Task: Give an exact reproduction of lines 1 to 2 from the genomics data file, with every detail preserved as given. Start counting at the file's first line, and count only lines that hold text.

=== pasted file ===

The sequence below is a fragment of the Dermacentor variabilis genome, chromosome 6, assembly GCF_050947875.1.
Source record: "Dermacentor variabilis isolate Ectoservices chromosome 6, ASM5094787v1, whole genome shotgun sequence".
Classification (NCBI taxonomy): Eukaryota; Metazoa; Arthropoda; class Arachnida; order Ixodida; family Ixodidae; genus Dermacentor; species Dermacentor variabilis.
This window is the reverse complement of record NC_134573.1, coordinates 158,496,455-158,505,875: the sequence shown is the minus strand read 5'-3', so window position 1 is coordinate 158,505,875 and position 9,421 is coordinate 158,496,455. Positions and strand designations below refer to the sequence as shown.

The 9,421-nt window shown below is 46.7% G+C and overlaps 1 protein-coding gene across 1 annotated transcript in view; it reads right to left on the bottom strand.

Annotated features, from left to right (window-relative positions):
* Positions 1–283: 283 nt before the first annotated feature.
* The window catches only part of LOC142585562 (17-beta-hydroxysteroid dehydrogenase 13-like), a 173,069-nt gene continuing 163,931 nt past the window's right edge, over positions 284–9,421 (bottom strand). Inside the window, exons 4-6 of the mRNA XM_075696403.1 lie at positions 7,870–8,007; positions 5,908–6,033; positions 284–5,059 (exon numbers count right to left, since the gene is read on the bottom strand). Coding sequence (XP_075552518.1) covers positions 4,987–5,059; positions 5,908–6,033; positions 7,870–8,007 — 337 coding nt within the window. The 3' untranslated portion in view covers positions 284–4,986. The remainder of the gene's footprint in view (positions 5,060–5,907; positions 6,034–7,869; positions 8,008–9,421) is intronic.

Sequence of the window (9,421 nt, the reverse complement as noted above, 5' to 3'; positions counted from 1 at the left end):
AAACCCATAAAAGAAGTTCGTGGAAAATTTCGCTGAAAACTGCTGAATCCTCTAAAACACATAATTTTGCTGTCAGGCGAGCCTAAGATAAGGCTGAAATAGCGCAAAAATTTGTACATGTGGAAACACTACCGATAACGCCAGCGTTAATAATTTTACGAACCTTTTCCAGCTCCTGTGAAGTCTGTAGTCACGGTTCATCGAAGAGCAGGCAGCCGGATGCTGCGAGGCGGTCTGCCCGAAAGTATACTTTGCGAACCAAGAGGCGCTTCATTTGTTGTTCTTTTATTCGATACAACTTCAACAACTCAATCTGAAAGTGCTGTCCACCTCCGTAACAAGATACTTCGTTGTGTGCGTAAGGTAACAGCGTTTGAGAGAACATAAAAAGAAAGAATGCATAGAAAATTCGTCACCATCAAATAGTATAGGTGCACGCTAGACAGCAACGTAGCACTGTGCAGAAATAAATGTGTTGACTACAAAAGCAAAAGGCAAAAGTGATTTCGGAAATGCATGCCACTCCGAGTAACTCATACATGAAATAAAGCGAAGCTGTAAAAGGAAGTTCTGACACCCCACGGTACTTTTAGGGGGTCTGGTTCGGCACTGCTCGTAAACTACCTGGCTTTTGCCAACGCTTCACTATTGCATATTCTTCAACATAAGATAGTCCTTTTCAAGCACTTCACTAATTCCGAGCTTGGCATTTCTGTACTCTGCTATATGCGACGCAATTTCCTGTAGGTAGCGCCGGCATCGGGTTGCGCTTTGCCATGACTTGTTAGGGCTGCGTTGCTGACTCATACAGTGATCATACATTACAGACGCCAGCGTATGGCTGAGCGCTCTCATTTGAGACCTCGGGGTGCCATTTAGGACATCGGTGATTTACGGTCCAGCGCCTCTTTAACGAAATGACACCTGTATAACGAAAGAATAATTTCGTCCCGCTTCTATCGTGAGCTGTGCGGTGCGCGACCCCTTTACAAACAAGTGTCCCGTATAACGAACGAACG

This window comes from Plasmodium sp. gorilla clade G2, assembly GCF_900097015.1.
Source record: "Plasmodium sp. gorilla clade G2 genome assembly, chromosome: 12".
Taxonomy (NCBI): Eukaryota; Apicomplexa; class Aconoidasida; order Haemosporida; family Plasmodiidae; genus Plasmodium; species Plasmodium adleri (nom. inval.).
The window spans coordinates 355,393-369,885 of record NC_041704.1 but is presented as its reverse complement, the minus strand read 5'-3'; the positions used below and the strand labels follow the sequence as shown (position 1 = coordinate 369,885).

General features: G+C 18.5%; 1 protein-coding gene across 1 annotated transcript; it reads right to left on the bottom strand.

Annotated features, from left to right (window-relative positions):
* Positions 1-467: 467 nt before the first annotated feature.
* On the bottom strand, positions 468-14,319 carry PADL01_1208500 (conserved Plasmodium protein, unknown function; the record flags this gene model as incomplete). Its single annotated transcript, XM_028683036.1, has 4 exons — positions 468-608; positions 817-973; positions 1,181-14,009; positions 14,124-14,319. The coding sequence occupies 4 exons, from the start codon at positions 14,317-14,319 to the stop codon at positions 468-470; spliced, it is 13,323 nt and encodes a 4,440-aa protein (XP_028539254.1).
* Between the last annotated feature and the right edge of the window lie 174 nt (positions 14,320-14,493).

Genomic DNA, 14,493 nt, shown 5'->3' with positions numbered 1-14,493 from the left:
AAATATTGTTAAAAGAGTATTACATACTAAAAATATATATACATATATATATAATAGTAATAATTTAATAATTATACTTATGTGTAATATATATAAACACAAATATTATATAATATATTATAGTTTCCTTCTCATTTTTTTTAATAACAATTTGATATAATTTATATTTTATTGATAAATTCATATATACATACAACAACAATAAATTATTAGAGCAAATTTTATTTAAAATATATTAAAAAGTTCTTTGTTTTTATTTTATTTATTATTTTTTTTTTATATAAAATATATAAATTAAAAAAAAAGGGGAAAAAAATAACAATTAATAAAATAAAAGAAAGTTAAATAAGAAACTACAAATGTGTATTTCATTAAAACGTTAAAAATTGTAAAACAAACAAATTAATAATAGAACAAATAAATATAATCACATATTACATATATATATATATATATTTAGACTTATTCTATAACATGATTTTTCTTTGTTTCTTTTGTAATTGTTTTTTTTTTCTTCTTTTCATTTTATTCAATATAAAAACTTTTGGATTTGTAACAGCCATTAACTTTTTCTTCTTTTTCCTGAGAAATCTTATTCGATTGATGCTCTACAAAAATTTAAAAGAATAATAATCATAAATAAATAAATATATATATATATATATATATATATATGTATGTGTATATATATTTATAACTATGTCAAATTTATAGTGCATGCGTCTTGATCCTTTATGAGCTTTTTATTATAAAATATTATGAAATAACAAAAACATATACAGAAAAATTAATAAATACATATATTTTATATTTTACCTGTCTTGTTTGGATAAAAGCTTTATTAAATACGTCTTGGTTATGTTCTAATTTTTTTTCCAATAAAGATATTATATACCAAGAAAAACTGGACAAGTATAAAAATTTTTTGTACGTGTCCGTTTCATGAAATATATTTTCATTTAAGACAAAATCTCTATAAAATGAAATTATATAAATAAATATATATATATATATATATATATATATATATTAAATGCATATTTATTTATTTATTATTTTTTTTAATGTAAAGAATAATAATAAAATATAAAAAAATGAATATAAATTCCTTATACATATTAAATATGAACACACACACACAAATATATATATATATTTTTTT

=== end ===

The sequence below is a fragment of the Dermacentor variabilis genome, chromosome 6, assembly GCF_050947875.1.
Source record: "Dermacentor variabilis isolate Ectoservices chromosome 6, ASM5094787v1, whole genome shotgun sequence".